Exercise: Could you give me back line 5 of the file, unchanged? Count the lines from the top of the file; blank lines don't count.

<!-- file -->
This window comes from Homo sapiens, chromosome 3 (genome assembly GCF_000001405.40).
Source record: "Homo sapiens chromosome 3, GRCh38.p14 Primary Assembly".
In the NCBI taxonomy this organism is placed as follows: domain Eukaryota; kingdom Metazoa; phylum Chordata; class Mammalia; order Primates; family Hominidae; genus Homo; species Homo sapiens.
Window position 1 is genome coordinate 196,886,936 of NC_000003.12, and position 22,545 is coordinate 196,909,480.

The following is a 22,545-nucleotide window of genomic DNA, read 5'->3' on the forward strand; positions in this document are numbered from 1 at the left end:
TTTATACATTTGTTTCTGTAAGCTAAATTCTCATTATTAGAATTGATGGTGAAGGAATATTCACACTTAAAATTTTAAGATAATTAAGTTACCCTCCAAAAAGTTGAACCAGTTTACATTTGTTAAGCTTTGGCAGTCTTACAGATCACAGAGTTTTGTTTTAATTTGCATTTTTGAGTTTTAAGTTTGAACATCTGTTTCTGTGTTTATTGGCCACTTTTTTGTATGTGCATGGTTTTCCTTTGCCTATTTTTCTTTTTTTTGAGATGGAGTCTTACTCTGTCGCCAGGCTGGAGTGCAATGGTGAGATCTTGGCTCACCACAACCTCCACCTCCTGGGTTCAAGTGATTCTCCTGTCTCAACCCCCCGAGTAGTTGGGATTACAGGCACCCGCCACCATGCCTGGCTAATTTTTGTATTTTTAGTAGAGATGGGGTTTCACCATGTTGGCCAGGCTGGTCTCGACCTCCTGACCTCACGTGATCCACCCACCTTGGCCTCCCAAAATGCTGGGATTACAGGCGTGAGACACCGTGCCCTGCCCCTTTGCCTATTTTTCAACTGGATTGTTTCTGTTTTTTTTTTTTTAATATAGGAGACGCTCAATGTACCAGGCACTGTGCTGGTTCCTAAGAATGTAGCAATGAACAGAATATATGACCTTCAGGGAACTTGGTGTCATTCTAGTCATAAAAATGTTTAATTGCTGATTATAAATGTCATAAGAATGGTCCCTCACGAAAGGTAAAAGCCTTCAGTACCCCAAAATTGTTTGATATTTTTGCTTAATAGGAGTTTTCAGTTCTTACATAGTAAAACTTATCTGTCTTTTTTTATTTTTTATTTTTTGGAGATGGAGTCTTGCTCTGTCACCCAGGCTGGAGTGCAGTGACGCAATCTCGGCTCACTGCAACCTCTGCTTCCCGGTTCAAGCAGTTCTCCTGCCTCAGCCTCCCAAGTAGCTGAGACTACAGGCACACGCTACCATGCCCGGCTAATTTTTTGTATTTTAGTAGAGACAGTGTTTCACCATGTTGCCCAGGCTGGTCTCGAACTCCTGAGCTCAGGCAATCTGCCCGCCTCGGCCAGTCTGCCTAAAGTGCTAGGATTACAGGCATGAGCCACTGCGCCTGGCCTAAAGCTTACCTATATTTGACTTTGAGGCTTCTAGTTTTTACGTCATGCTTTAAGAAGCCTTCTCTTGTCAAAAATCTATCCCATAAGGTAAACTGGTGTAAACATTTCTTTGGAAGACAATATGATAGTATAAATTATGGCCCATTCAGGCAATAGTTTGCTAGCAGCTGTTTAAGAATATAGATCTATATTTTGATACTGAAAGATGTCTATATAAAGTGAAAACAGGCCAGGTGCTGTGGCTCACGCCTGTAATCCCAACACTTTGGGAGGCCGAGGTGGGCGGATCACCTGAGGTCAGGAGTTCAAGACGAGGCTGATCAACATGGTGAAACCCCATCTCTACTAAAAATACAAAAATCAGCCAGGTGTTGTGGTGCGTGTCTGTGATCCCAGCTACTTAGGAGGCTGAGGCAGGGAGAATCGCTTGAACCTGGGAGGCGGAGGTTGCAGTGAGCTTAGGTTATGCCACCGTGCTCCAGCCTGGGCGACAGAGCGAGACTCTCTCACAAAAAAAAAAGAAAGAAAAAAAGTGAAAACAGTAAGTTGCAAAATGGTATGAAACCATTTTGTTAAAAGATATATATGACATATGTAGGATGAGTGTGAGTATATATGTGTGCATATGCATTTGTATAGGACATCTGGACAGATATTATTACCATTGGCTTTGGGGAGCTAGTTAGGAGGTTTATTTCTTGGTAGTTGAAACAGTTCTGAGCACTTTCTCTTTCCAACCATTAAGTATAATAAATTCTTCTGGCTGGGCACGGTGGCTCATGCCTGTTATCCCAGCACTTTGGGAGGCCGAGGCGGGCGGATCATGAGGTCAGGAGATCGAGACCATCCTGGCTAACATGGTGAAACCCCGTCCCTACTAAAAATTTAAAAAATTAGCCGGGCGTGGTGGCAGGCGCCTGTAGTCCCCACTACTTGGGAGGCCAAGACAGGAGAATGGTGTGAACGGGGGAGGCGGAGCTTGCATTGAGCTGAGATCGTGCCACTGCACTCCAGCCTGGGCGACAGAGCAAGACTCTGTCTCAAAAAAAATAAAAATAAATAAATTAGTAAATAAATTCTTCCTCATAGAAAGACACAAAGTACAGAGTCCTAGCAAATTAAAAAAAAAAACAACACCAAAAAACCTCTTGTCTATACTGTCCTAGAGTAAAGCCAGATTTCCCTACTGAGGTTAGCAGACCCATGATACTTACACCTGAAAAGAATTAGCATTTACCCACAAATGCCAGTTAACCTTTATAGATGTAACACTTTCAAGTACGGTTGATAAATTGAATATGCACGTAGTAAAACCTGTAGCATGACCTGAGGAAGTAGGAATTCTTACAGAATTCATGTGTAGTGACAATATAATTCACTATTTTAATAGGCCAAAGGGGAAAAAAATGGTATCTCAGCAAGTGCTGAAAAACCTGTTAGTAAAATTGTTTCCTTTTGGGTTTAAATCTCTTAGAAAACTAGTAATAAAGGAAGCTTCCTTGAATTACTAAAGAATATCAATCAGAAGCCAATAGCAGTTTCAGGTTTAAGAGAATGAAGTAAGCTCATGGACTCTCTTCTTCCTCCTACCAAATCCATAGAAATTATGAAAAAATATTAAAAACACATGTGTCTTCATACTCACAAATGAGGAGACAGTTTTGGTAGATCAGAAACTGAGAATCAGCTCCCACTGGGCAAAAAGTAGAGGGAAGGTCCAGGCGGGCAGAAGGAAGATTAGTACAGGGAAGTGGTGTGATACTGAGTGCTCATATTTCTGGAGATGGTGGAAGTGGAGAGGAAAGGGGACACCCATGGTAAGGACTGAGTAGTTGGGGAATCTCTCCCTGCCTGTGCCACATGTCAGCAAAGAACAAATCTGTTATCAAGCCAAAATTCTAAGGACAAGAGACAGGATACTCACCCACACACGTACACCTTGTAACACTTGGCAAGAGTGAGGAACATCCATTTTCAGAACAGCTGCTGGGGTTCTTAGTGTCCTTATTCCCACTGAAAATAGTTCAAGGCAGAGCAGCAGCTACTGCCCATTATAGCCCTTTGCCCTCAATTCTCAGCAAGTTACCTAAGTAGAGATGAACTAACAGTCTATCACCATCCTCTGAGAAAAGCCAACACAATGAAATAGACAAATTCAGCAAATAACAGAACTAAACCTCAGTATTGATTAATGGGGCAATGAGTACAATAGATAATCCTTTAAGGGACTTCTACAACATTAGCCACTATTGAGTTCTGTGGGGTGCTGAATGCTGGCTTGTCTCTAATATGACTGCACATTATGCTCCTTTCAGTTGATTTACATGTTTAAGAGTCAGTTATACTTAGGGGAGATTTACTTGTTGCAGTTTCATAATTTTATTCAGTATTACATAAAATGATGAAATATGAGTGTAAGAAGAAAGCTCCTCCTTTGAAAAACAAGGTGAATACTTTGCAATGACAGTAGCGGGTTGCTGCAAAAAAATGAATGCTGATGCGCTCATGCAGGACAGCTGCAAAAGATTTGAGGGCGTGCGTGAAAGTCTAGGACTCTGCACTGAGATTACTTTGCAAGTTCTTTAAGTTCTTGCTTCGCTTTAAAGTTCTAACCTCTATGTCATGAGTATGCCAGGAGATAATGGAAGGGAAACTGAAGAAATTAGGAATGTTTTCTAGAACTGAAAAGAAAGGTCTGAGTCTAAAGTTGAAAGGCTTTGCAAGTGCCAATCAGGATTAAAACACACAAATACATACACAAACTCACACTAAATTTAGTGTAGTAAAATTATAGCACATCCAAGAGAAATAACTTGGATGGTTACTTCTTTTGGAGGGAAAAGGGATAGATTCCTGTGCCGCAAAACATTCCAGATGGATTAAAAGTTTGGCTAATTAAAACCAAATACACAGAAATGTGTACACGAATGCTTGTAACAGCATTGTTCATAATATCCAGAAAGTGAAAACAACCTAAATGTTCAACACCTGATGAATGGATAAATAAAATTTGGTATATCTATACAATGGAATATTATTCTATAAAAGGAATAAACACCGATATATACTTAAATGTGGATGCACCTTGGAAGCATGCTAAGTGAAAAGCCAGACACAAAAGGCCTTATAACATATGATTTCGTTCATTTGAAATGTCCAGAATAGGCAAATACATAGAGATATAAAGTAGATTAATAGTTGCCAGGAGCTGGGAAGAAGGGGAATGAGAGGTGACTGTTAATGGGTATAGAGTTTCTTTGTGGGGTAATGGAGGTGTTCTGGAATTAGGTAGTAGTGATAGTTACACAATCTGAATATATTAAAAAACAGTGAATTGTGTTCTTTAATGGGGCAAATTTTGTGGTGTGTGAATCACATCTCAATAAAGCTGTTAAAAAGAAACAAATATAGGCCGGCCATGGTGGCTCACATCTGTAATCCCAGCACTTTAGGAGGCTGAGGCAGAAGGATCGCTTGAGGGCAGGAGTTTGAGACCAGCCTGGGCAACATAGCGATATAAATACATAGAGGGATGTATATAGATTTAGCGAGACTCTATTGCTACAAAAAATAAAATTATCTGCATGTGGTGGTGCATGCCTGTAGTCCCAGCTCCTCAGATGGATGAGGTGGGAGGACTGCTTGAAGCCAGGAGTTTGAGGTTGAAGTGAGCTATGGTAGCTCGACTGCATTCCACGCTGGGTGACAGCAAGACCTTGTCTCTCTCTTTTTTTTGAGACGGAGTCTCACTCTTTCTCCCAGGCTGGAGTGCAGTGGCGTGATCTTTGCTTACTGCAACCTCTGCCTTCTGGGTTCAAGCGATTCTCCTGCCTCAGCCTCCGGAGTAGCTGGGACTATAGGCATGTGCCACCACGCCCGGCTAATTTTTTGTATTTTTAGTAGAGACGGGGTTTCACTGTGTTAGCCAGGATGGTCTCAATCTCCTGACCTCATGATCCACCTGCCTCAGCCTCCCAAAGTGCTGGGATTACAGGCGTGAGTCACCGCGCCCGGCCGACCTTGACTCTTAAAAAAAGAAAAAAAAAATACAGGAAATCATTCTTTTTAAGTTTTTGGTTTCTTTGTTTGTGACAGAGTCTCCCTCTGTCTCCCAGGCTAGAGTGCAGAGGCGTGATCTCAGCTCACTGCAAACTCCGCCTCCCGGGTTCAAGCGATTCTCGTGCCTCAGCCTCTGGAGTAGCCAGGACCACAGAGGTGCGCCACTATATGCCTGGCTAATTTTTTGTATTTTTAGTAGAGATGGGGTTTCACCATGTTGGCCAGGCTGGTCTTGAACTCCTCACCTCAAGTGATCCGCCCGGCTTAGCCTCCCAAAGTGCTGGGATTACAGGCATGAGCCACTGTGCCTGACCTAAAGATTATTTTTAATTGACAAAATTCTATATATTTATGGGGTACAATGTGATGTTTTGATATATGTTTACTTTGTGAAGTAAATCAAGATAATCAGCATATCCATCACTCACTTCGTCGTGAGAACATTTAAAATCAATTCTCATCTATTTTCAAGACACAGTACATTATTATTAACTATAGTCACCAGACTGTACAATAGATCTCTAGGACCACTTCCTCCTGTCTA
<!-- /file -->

The following is a 22,545-nucleotide window of genomic DNA, read 5'->3' on the forward strand; positions in this document are numbered from 1 at the left end: